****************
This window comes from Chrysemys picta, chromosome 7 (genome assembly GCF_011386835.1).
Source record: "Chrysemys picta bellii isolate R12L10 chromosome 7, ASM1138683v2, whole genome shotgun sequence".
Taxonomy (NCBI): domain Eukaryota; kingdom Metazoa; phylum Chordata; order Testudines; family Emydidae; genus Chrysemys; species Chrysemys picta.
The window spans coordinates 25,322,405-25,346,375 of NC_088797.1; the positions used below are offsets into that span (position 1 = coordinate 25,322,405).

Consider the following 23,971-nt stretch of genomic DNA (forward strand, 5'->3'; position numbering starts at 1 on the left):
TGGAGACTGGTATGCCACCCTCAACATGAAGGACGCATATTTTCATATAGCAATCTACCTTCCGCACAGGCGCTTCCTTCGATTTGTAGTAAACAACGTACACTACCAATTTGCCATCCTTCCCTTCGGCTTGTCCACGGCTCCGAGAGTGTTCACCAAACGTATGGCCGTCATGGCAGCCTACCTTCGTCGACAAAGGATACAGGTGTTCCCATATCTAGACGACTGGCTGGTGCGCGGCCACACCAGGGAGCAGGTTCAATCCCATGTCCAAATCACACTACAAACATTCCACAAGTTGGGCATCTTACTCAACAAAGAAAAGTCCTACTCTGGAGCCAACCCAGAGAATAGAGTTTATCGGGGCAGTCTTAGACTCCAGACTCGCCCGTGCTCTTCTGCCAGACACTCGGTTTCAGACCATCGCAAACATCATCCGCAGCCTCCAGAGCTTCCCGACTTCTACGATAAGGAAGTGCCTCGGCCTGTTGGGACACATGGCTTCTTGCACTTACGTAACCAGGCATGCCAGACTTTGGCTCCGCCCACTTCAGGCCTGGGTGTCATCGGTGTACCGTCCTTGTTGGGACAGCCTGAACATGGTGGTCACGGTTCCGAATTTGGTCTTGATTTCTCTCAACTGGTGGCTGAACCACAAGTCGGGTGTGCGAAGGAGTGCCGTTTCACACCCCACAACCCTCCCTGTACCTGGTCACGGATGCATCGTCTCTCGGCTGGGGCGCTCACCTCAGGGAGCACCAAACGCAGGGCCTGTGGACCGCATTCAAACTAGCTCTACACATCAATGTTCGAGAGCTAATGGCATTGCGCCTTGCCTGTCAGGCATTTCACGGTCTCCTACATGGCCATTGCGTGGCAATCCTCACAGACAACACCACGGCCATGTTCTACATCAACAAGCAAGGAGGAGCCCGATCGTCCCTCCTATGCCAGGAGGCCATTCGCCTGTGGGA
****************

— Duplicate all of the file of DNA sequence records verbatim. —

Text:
This window comes from Chrysemys picta, chromosome 7 (genome assembly GCF_011386835.1).
Source record: "Chrysemys picta bellii isolate R12L10 chromosome 7, ASM1138683v2, whole genome shotgun sequence".
Taxonomy (NCBI): domain Eukaryota; kingdom Metazoa; phylum Chordata; order Testudines; family Emydidae; genus Chrysemys; species Chrysemys picta.
The window spans coordinates 25,322,405-25,346,375 of NC_088797.1; the positions used below are offsets into that span (position 1 = coordinate 25,322,405).

Consider the following 23,971-nt stretch of genomic DNA (forward strand, 5'->3'; position numbering starts at 1 on the left):
TGGAGACTGGTATGCCACCCTCAACATGAAGGACGCATATTTTCATATAGCAATCTACCTTCCGCACAGGCGCTTCCTTCGATTTGTAGTAAACAACGTACACTACCAATTTGCCATCCTTCCCTTCGGCTTGTCCACGGCTCCGAGAGTGTTCACCAAACGTATGGCCGTCATGGCAGCCTACCTTCGTCGACAAAGGATACAGGTGTTCCCATATCTAGACGACTGGCTGGTGCGCGGCCACACCAGGGAGCAGGTTCAATCCCATGTCCAAATCACACTACAAACATTCCACAAGTTGGGCATCTTACTCAACAAAGAAAAGTCCTACTCTGGAGCCAACCCAGAGAATAGAGTTTATCGGGGCAGTCTTAGACTCCAGACTCGCCCGTGCTCTTCTGCCAGACACTCGGTTTCAGACCATCGCAAACATCATCCGCAGCCTCCAGAGCTTCCCGACTTCTACGATAAGGAAGTGCCTCGGCCTGTTGGGACACATGGCTTCTTGCACTTACGTAACCAGGCATGCCAGACTTTGGCTCCGCCCACTTCAGGCCTGGGTGTCATCGGTGTACCGTCCTTGTTGGGACAGCCTGAACATGGTGGTCACGGTTCCGAATTTGGTCTTGATTTCTCTCAACTGGTGGCTGAACCACAAGTCGGGTGTGCGAAGGAGTGCCGTTTCACACCCCACAACCCTCCCTGTACCTGGTCACGGATGCATCGTCTCTCGGCTGGGGCGCTCACCTCAGGGAGCACCAAACGCAGGGCCTGTGGACCGCATTCAAACTAGCTCTACACATCAATGTTCGAGAGCTAATGGCATTGCGCCTTGCCTGTCAGGCATTTCACGGTCTCCTACATGGCCATTGCGTGGCAATCCTCACAGACAACACCACGGCCATGTTCTACATCAACAAGCAAGGAGGAGCCCGATCGTCCCTCCTATGCCAGGAGGCCATTCGCCTGTGGGA